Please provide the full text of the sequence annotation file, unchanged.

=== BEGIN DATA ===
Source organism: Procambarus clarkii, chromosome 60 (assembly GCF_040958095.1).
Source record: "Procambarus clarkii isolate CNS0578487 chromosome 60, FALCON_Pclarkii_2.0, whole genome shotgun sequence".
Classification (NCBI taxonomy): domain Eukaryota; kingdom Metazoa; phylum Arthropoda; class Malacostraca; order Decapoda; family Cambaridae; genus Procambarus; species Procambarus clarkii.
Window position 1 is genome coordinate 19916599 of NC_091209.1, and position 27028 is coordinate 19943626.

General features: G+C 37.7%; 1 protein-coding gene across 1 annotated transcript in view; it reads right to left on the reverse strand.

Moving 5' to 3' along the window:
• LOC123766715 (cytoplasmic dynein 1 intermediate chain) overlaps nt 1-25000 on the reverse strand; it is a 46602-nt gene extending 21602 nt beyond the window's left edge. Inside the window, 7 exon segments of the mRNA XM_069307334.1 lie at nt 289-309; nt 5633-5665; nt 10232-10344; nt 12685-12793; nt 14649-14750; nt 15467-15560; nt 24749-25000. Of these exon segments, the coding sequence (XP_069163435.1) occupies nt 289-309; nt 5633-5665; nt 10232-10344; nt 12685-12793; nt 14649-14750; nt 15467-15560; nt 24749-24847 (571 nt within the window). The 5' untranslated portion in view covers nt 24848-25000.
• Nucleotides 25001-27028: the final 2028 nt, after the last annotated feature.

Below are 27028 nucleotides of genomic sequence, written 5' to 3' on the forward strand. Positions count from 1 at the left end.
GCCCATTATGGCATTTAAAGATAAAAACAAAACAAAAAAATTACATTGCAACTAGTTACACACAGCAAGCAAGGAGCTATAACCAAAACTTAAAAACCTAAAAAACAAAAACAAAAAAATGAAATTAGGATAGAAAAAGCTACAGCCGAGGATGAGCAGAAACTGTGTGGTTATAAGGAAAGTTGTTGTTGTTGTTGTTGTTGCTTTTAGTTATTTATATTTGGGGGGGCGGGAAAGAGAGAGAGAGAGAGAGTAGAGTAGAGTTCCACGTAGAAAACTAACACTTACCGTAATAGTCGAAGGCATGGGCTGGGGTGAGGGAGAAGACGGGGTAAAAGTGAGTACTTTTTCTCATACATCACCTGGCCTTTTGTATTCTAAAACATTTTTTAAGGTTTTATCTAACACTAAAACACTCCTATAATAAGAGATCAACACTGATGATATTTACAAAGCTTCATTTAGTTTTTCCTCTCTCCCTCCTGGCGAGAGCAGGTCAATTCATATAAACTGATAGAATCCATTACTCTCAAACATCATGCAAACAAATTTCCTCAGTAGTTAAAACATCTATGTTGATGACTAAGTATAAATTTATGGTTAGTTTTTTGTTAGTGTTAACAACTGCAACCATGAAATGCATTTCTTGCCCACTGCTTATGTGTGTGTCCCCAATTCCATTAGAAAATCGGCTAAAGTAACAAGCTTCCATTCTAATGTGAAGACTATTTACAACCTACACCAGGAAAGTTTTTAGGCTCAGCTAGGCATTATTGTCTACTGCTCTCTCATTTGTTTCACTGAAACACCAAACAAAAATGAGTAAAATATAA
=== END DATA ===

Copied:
Source organism: Procambarus clarkii, chromosome 60 (assembly GCF_040958095.1).
Source record: "Procambarus clarkii isolate CNS0578487 chromosome 60, FALCON_Pclarkii_2.0, whole genome shotgun sequence".
Classification (NCBI taxonomy): domain Eukaryota; kingdom Metazoa; phylum Arthropoda; class Malacostraca; order Decapoda; family Cambaridae; genus Procambarus; species Procambarus clarkii.
Window position 1 is genome coordinate 19916599 of NC_091209.1, and position 27028 is coordinate 19943626.

General features: G+C 37.7%; 1 protein-coding gene across 1 annotated transcript in view; it reads right to left on the reverse strand.

Moving 5' to 3' along the window:
• LOC123766715 (cytoplasmic dynein 1 intermediate chain) overlaps nt 1-25000 on the reverse strand; it is a 46602-nt gene extending 21602 nt beyond the window's left edge. Inside the window, 7 exon segments of the mRNA XM_069307334.1 lie at nt 289-309; nt 5633-5665; nt 10232-10344; nt 12685-12793; nt 14649-14750; nt 15467-15560; nt 24749-25000. Of these exon segments, the coding sequence (XP_069163435.1) occupies nt 289-309; nt 5633-5665; nt 10232-10344; nt 12685-12793; nt 14649-14750; nt 15467-15560; nt 24749-24847 (571 nt within the window). The 5' untranslated portion in view covers nt 24848-25000.
• Nucleotides 25001-27028: the final 2028 nt, after the last annotated feature.

Below are 27028 nucleotides of genomic sequence, written 5' to 3' on the forward strand. Positions count from 1 at the left end.
GCCCATTATGGCATTTAAAGATAAAAACAAAACAAAAAAATTACATTGCAACTAGTTACACACAGCAAGCAAGGAGCTATAACCAAAACTTAAAAACCTAAAAAACAAAAACAAAAAAATGAAATTAGGATAGAAAAAGCTACAGCCGAGGATGAGCAGAAACTGTGTGGTTATAAGGAAAGTTGTTGTTGTTGTTGTTGTTGCTTTTAGTTATTTATATTTGGGGGGGCGGGAAAGAGAGAGAGAGAGAGAGTAGAGTAGAGTTCCACGTAGAAAACTAACACTTACCGTAATAGTCGAAGGCATGGGCTGGGGTGAGGGAGAAGACGGGGTAAAAGTGAGTACTTTTTCTCATACATCACCTGGCCTTTTGTATTCTAAAACATTTTTTAAGGTTTTATCTAACACTAAAACACTCCTATAATAAGAGATCAACACTGATGATATTTACAAAGCTTCATTTAGTTTTTCCTCTCTCCCTCCTGGCGAGAGCAGGTCAATTCATATAAACTGATAGAATCCATTACTCTCAAACATCATGCAAACAAATTTCCTCAGTAGTTAAAACATCTATGTTGATGACTAAGTATAAATTTATGGTTAGTTTTTTGTTAGTGTTAACAACTGCAACCATGAAATGCATTTCTTGCCCACTGCTTATGTGTGTGTCCCCAATTCCATTAGAAAATCGGCTAAAGTAACAAGCTTCCATTCTAATGTGAAGACTATTTACAACCTACACCAGGAAAGTTTTTAGGCTCAGCTAGGCATTATTGTCTACTGCTCTCTCATTTGTTTCACTGAAACACCAAACAAAAATGAGTAAAATATAA